Missing is the 'why', an explanation of what led a distinguished biomedical scientist to try and rewrite world history, and maintain his arguments for a quarter century in the face of almost total opposition by specialists. Crook does not tackle this, though he does advance a view that Smith had some characteristics of autism.

Crook suggests his aim is not just to describe but to rehabilitate Elliot Smith's reputation. Here lies the problem. Others might do this by emphasising Smith's work on brain and mummification, evolutionary research and teaching reforms, or praise his personality, or argue that he was over-influenced by Perry and the enthusiasm of popular readers, or that somehow he missed out on information coming from current archaeological research.

The author states that Smith's writings "were always scientific in their methodology" (p. vi). Few readers of his diffusionist work would agree. In contrast to his anatomical research papers, these books read more like pioneers of the model that would later be described as pseudo-archaeology. Announce a grand and unconventional world view, trawl the vast corpus of available data to select items which seem to fit this view, describe them in detail with scholarly references, denounce traditional scholarship as blind or ignorant or narrow, then leave very vague details of how, when and why the new model happened. If his medical students had studied their anatomy with as little attention to detail as Smith's diffusionist tracts a lot of patients would surely have died.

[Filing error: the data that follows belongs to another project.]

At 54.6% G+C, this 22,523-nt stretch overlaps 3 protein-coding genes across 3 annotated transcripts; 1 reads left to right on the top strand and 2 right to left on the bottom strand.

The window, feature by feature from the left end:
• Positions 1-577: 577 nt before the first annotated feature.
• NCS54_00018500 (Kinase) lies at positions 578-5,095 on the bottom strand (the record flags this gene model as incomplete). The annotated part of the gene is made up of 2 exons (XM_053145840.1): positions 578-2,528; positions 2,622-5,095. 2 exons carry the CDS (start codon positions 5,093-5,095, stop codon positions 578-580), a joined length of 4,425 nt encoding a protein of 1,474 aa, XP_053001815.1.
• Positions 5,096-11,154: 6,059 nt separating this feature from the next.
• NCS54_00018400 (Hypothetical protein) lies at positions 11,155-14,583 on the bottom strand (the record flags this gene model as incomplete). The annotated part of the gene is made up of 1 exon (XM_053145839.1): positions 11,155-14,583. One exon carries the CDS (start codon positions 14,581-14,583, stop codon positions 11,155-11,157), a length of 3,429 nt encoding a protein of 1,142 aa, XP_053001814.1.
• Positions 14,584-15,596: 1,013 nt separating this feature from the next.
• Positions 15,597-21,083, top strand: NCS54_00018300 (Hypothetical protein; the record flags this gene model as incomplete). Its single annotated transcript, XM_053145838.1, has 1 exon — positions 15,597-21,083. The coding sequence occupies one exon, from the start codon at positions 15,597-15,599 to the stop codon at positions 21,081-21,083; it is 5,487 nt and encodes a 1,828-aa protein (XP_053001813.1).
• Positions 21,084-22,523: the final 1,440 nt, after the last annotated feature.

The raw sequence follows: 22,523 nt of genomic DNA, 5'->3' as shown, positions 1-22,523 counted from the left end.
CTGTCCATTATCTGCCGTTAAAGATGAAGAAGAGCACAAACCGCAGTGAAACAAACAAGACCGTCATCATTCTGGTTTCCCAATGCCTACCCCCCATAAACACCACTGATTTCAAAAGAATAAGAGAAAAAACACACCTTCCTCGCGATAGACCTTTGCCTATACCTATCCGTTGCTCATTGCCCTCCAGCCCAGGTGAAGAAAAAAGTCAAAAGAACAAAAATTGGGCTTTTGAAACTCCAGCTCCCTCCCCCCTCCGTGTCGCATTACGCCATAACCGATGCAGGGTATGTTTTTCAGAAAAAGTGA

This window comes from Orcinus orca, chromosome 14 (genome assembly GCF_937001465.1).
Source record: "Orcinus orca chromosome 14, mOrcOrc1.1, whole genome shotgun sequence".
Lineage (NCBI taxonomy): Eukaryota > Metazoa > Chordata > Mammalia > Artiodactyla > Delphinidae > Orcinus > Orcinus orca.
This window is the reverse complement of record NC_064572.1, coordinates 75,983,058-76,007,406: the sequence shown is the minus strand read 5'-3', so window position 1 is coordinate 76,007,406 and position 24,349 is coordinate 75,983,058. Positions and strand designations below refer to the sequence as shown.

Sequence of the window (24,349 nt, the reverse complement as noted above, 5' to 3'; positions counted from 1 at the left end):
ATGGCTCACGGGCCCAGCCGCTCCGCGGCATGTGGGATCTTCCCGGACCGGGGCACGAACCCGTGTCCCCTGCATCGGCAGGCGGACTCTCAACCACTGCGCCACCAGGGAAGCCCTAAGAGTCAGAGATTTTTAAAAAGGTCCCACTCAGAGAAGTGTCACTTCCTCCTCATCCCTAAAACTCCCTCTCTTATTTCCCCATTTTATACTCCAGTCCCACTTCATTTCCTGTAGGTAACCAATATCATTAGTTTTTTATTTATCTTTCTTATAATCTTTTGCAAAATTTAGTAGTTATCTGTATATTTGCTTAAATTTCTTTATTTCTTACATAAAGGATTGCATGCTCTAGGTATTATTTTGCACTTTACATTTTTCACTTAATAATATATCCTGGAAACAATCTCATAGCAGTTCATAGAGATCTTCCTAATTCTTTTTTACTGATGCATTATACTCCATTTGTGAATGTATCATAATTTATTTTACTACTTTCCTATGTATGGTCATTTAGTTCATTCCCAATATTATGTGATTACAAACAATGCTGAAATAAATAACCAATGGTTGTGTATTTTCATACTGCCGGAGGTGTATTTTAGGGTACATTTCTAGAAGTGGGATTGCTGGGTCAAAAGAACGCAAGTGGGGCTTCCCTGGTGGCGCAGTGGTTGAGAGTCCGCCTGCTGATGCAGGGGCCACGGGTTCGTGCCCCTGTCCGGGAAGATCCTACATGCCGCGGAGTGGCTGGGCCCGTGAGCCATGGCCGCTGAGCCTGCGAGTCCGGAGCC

The book suggests that Smith's diffusionist model has not been conclusively refuted. Crook, in respecting Smith's passion and commitment, does seem to ignore the gap that existed at the time of Smith's writing between his arguments and the evidence from archaeological work; a gap that has continued to grow decade by decade. If—as Crook suggests—there has been little active criticism of Smith since the 1970s, that is more probably because most people consider there is no case to answer. Crook says "the diffusion controversy has never really ceased" (p. 114), but what has continued is argument about any specific cultural sequence of the relative contributions of local innovation and development, population movement and diffusion of ideas; not a total 'diffusionist' paradigm.

A minor comment concerns Smith's references to race. Crook notes that in 1934 he wrote two important denunciations of the 'Aryan' concept. The rise of Nazism had a dramatic impact on a range of ideas, including eugenics (fashionable with left as much as right) and enthusiasm in physical anthropology for racial classification. Smith would not be unique in his earlier racial descriptions, crediting European civilisation to the virility "especially of those belonging to the blond Nordic race" and writing that "the Negro is a very primitive member of the human family". His 1934 presentation now seems more of a mea culpa for the discipline.

For those wishing to track the detail of Smith's hyperdiffusionist theory, with some impression of the man behind it, this will prove a useful summary book. It is unlikely to achieve its goal and attract modern scholars back to those ideas.